The problem of sensitization and intergranular corrosion in stainless steels & during welding can be overcome by taking the following measures:
- Using extra low carbon (e.g. 304L, 316L) grades of stainless steel. They have carbon less than 0.03%. This ensures insufficient carbon in the alloy to form large amounts of chromium carbides and thus reduces chromium in the grain boundaries.
In case of welding, use of a low carbon base metal and filler metal is recommended to reduce or eliminate carbon in the welding. However, this is not always practicable.
- Solution annealing treatment: It is possible to reclaim the steel that has undergone sensitization by heating it to 1050 – 1100 C temperature followed by quenching (rapid cooling) in water. During the heating stage the carbides dissolve and their formation / reprecipitation is suppressed by fast cooling. However, this method is unsuitable for treating large assemblies, and also ineffective where welding is subsequently used for making repairs or for attaching other structures.
In case of welded components, the post-weld heat treatment (PWHT) dissolves the carbides and puts chromium back into the solution.
- Stabilization treatment: Using special grades of steel known as stabilized grades such as Type 321 (stabilized with titanium), 347 (stabilized with niobium) and 348 (stabilized with tantalum & niobium). Stainless steels can be stabilized against chromium carbide precipitation & sensitization by addition of strong carbide forming elements like titanium, niobium, or tantalum, which form titanium carbide, niobium carbide and tantalum carbide, respectively, in preference to chromium carbide. These elements have a much greater affinity for carbon than chromium. They tie up the carbon and reduce the carbon available in the alloy for formation of chromium carbides; thereby preventing chromium carbide formation and resultant chromium depletion at the grain boundaries. Since chromium remains in solution in steel, it ensuring full corrosion resistance. The titanium and niobium carbides are dispersed in the matrix of the grains and not localized at grain boundaries to promote intergranular corrosion.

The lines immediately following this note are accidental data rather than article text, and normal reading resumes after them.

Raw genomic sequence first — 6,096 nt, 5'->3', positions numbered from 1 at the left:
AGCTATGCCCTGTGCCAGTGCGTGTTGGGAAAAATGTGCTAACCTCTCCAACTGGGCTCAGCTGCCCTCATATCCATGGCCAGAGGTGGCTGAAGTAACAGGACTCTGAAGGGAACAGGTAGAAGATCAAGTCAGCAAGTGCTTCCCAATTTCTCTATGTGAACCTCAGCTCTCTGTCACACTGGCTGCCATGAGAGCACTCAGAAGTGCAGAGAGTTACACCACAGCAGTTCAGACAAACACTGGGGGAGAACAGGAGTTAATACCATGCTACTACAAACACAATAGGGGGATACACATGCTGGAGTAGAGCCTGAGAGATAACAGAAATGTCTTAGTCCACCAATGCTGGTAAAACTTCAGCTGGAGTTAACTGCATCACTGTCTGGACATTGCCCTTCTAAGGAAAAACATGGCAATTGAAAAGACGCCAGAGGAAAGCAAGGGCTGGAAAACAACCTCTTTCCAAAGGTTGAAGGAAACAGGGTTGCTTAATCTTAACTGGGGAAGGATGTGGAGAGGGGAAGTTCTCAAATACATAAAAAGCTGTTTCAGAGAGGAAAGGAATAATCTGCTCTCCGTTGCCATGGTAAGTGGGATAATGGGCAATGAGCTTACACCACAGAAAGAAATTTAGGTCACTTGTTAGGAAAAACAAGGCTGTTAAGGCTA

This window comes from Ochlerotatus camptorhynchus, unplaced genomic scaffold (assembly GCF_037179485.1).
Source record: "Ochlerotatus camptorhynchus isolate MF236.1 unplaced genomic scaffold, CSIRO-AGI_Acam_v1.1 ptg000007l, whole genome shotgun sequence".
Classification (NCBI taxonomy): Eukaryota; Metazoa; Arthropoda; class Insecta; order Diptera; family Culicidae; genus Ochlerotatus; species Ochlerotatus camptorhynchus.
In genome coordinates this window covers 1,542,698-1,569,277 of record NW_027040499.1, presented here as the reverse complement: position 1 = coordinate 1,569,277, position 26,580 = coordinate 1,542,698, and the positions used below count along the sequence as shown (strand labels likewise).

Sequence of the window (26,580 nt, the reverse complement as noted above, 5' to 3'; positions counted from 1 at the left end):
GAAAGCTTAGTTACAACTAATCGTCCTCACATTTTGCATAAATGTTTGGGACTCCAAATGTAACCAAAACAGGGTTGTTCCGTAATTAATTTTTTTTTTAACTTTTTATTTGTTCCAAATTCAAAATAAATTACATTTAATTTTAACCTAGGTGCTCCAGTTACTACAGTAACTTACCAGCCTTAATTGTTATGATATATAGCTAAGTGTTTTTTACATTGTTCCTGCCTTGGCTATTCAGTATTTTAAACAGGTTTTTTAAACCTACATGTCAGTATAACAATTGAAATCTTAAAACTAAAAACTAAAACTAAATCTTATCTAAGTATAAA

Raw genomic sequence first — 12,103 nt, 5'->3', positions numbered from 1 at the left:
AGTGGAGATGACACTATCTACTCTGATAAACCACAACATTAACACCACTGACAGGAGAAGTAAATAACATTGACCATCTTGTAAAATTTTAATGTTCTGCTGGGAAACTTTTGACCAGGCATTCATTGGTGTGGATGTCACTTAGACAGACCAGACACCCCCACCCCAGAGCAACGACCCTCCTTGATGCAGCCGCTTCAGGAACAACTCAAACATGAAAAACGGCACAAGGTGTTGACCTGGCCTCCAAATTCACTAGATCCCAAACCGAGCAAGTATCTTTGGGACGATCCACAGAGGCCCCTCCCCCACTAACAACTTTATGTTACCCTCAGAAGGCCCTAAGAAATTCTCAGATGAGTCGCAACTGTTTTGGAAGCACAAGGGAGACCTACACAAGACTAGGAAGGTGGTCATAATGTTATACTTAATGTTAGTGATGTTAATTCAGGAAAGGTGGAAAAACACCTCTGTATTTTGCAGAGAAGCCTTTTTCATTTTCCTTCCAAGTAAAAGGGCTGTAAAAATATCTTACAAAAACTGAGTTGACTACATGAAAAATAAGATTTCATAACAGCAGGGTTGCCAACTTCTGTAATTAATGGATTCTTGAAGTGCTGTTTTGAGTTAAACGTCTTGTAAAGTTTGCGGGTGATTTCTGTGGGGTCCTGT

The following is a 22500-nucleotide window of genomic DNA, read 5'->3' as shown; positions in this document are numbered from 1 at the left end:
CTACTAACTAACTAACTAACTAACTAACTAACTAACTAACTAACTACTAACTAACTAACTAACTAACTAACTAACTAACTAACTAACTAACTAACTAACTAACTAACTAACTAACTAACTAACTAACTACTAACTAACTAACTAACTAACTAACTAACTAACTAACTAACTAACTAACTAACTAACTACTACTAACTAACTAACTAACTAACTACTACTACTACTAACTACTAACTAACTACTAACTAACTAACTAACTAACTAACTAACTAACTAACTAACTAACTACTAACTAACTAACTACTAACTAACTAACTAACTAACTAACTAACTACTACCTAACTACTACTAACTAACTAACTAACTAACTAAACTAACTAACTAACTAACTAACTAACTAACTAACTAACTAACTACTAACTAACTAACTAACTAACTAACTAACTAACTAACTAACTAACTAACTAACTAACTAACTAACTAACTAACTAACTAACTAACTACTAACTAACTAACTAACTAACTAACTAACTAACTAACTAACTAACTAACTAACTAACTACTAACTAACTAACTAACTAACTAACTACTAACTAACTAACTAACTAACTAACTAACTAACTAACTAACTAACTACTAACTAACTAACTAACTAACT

However, there is a problem associated with stabilization treatment where welding is involved. In the area closest to the weld, the temperature during welding can be so high that titanium or niobium carbides are dissolved. In turn they do not get adequate time to re-precipitate before the material has cooled sufficiently to allow the formation of chromium carbides at the grain boundaries. This leads to so-called ‘knife line attack’ in which a narrow zone of material very close to the weld suffers intergranular corrosion. Since the carbon level in stabilized steels is often quite high (0.05-0.08% C) this can result in serious attack.
Use of filler metals having less than 0.02% carbon or having special alloying ingredients (Ti and Nb) can prevent the formation of chromium carbides.